Léo Henry is old enough to remember the Chernobyl disaster (narrowly). He writes books (but not only), mainly science fiction (but not only). For this book, he really enjoyed the research and documentation work. He is not quite sure that fiction and reality are opposed concepts.
“We are immortal not because our knowledge will survive but because it will fade and give way to something else. We are the humans of the narratocene: slow, powerless, fragile, connected to each other and to all that proliferates around us. We live to speak and lend voice to the spirits, desires, goats and nostocs that are like us, to machines, to the principles of thermodynamics, to geological movements, to DNA sequences, to centuries, to music and to death. We are voices, air vibrations, signals emitted, degraded, muffled, we are contradicted, completed, refined and intertwined messages.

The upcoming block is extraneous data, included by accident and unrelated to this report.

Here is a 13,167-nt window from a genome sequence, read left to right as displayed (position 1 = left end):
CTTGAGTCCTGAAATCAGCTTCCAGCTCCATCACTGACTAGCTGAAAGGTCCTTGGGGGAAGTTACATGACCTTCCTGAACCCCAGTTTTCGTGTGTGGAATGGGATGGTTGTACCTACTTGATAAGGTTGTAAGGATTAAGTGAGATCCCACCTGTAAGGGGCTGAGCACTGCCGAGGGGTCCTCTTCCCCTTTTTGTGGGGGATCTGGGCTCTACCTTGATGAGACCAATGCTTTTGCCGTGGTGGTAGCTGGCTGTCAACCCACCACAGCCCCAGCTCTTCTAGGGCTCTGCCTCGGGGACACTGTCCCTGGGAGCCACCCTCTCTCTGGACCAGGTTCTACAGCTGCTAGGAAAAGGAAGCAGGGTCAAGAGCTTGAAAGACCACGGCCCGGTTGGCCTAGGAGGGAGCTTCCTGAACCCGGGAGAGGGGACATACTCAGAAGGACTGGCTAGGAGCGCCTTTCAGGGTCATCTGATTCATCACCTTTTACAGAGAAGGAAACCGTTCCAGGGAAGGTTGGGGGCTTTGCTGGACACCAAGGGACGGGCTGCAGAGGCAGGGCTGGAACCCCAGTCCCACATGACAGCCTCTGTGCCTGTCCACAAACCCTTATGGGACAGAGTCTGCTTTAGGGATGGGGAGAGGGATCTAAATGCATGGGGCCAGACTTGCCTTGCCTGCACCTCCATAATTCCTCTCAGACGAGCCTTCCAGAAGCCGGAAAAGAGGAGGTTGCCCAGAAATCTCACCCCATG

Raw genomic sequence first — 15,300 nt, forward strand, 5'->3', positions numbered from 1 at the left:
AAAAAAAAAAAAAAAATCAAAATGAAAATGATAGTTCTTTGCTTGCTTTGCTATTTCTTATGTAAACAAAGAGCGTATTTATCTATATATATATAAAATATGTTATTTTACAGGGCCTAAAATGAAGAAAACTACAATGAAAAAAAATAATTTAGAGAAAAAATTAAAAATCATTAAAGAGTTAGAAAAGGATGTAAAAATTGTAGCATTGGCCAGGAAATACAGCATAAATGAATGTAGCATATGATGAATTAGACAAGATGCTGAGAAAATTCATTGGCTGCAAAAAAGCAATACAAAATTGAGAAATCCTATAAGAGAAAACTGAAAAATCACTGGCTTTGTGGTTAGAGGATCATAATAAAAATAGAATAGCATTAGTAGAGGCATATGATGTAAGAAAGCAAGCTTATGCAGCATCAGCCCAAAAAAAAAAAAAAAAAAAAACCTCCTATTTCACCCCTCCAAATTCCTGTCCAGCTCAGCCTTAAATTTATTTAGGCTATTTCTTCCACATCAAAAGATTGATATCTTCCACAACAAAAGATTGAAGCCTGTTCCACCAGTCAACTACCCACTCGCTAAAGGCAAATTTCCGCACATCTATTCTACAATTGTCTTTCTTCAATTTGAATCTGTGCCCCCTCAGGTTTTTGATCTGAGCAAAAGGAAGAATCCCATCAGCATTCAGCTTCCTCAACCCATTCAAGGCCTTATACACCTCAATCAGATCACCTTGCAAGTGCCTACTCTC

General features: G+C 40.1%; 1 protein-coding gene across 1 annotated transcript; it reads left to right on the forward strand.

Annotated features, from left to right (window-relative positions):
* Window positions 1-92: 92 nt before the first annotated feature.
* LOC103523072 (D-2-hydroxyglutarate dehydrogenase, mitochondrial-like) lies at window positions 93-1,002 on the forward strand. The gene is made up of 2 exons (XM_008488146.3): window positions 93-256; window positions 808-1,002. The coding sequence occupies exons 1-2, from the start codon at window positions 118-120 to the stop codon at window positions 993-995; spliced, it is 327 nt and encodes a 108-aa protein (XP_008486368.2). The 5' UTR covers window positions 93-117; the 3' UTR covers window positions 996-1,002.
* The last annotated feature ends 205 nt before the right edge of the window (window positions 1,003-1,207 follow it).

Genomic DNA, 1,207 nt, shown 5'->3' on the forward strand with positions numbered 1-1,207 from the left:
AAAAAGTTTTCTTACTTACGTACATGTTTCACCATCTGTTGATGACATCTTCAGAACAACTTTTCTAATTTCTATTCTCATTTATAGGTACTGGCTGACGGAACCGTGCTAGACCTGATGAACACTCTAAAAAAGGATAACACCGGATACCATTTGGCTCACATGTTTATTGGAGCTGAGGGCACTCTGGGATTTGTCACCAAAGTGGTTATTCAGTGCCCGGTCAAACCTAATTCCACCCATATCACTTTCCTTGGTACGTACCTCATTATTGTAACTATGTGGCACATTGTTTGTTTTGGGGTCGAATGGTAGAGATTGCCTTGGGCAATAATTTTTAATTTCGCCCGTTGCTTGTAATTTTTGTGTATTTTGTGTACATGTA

We are not saying: we should say that, we are saying that.”
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